Here, the best approach is clear: Eat a variety of vegetables, fruits, grains, and legumes to increase your chances of ingesting sufficient quantities of all the essential amino acids. Remember: In the PDCAAS system, [pullquote-right] "Vegetarians and vegans: Protein diversity is your best protection." [/pullquote-right] if you eat one food with a .74 rating and another with a .53 score together, it does not mean you’ve reached over 1.0 and therefore covered all your amino acid bases. It could be that both these foods are low in the same amino acids your body needs to function. Protein diversity is your best protection.
[dropcap]2[/dropcap] Whereas animal proteins are normally digested easily in the body, vegetable proteins are generally less digestible, which means the body isn’t maximizing the use of those vegetable proteins' amino acids. And, it turns out, there is a presumption underlying the daily recommended protein consumption numbers [pullquote-right] "Vegetable proteins are generally less digestible in the body." [/pullquote-right] we’ve discussed—the assumption of good quality and digestibility in those proteins.
In one small study, published in the journal Nutrition in 2011, 21 young adult vegetarian women who filled out food logs for 4 days had total dietary protein digestibility scores of 82% on average, which differed significantly from the 88% protein digestibility Daily Reference Intake (DRI) score, the general reference value used to assess nutrient intakes of healthy people.
The study authors explained that whereas previously DRI expert panels had recommended adjusting iron, zinc, and calcium Daily Reference Intake numbers for vegetarians to account for decreased bioavailability, they did not change protein DRI numbers because they assumed vegetarians were getting about 50% of their protein from animal (dairy/egg) sources. But in the vegetarian study, only about 21% of the women’s protein came from animal sources.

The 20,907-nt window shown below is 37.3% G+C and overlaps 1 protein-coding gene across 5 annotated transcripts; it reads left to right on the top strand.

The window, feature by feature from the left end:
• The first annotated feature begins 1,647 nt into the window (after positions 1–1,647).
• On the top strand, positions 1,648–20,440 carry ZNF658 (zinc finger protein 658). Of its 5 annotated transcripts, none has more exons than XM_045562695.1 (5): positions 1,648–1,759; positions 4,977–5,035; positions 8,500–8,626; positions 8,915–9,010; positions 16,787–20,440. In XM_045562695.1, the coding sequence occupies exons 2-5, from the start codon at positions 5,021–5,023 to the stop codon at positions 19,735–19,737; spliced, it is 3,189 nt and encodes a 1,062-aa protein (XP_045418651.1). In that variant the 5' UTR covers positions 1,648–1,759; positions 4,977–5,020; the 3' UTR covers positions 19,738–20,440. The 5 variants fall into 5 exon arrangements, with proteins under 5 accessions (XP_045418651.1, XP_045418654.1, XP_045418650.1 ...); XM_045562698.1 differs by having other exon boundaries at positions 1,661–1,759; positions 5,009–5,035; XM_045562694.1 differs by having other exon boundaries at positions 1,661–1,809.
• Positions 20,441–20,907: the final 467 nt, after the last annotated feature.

Given this digestibility discrepancy, vegetarians and vegans might be best served by serving themselves even higher quantities of protein. That was the conclusion of the study authors: "This research suggests that the protein DRI for vegetarians consuming less than the expected amounts of animal protein (45% to 50% of total protein) may need to be adjusted from 0.8 to about 1.0 g/kg to account for decreased protein bioavailability"—in other words, from .36 grams to .45 grams/pound of body weight.
As careful readers no doubt know, however, the recommended daily protein numbers for older adults are already higher than .45 grams/pound.
It’s Difficult To Say What’s Healthy with Certainty
Food science appears to be as complex, and possibly as individualized, as proteins. Many foods we select and foods we shun can seem to help and, sometimes, to hurt us: